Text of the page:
Opponents of a bill in the DC City Council that would fully decriminalize prostitution in Washington DC (Bill 23-0318 a.k.a. The Community Safety and Health Act of 2019) stand outside of a public hearing on October 17, 2019
October 18, 2019

D.C. Poised to Open Floodgate of Sexual Exploitation and Trafficking

Under the guise of improving “community safety and health,” D.C. Councilmembers David Grosso, Anita Bonds, Brianne Nadeau, and Robert White have put forward D.C. Bill 23-0318 (a.k.a. The Community Safety and Health Amendment Act of 2019) which, if passed, will amend existing D.C. statutes to fully decriminalize prostitution in the nation’s capital. The proposed bill seeks to decriminalize not only those who sell sex acts, but also acts of pimping, brothel keeping, and sex buying. 

Don’t let the lofty sounding title of this bill fool you. It is a trojan horse empowering organizers of sexual exploitation—pimps (i.e. sex traffickers) and brothel keepers—while serving the interests of sex buyers (those who “rent” sexual access to the bodies of others).

The D.C. City Council’s Judiciary Committee hosted a hearing on Bill 23-0318 that stretched from 10:00 AM on October 17 to the early hours of October 18. Approximately 180 groups and D.C. residents testified both for and against the bill.

Several members of the NCOSE team, as well as allies from D.C. and across the country, offered powerful testimony in strong opposition to the bill. Their words fell on deaf ears as the bill’s lead sponsor, Councilmember David Grosso, showed raw disdain for opponents of his bill. Councilmember Charles Allen, chairman of the D.C. Council’s Judiciary Committee, was slightly more polite but still made clear that in his view “sex work is work.”

Many survivors of sexual exploitation and trafficking in the sex trade bravely shared their personal stories to a packed hearing room. It was painful and infuriating to watch as members of the D.C. Council, especially Grosso, reacted flippantly or in some instances ignored both their stories and their warnings about the dangers posed by the bill.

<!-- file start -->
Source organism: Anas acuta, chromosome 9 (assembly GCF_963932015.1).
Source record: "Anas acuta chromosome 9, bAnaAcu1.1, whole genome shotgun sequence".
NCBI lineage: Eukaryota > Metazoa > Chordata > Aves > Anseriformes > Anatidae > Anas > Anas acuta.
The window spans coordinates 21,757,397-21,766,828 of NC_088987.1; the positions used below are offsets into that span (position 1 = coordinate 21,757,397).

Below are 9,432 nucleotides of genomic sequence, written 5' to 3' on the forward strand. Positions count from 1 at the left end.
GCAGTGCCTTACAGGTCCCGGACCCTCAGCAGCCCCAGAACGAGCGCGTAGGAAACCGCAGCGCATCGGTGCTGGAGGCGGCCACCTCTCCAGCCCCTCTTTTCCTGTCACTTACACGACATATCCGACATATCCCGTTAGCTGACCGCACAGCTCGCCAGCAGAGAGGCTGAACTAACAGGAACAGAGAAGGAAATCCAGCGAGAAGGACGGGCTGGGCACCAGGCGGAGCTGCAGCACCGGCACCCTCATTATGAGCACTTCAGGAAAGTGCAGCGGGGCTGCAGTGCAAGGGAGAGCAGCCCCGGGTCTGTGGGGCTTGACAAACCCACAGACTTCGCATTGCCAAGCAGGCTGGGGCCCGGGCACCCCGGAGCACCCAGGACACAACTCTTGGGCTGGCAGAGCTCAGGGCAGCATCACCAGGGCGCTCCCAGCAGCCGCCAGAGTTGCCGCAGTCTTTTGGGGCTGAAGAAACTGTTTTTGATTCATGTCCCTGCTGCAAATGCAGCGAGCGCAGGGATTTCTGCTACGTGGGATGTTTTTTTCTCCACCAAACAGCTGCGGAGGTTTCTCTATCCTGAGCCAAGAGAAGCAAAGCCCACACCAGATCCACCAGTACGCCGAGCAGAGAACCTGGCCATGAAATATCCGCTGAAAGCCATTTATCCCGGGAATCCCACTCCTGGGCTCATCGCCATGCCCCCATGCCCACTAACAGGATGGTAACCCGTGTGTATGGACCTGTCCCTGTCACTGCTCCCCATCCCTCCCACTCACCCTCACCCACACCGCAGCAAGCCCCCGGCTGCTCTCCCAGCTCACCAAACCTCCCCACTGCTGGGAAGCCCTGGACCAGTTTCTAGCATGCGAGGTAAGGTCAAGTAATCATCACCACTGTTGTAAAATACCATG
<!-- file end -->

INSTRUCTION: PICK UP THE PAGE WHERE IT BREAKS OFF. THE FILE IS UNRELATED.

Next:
Groups lining up to testify against the bill included Awaken Reno, Children’s Law Center, Children’s National Hospital, Courtney’s House, Demand Abolition, Exodus Cry, the Family Research Council, My Life My Choice, NCOSE, the National Organization of Women (NOW), Polaris Project, Rights4Girls, The Salvation Army, the U.S. Human Trafficking Institute, the D.C. Attorney General’s Office and many others. Their testimony was compelling, yet clearly not of genuine interest to the Councilmembers to whom they were speaking. 

There were many “takeaways” from the hearing, including (but not limited to):

  • Nearly all the persons currently prostituting who testified in support of the bill explained that they were either abused as children and/or began prostituting as minors. This is plain evidence of the typical pathways into prostitution 1) child sexual abuse and 2) sexual exploitation of children.
  • Some supporters of the bill, including Grosso, believe that minors can consent to participating in the sex trade. Of course, these views are outrageous in the extreme given what we know about child development, and all the ways that society seeks to protect children from other harms such as smoking and drug and alcohol use. What, it’s not okay for kids to smoke, but it’s all right for them to be bought and sold for sex?
  • The lack of housing and employment opportunities, as well as forms of discrimination, create powerful push factors, propelling racially, socially, and economically marginalized persons into the sex trade to “survive.” One currently-prostituting person who testified described prostitution as “the only option left.” Yet, nothing in Bill 23-0318 addresses these issues.
  • According to supporters of the bill, so-called “survival sex” (exchanging sex in order to feed and house oneself) is just work. But we know that the involvement of minors or adults in the prostitution to feed themselves or their families isn’t a survival strategy—it is the very definition of sexual exploitation. It’s also evidence of deeply the broken social systems that the D.C. Council should be working to fix, rather than throwing the city’s vulnerable populations like meat on a table to sexual exploiters.
  • The effort to dissect prostitution from sex trafficking was particularly strong. What was particularly striking was the patent refusal by supporters of the bill to acknowledge the subtleties of sexual coercion on which the sex trade depends. Most anti-trafficking laws criminalize severe forms of sex trafficking which involve force, fraud, and coercion. While it’s great that the use of coercion to facilitate sex trafficking is recognized in the law, it’s another matter when it comes to proving it in sex trafficking cases. Coercion is the use of invisible influences like threats of violence towards one’s self or others to control a person. Historically law enforcement officials have been bad at recognizing signs of coercion in prostitution—which by definition is sex trafficking. It’s hard to recognize and prove something not readily visible to the untrained eye.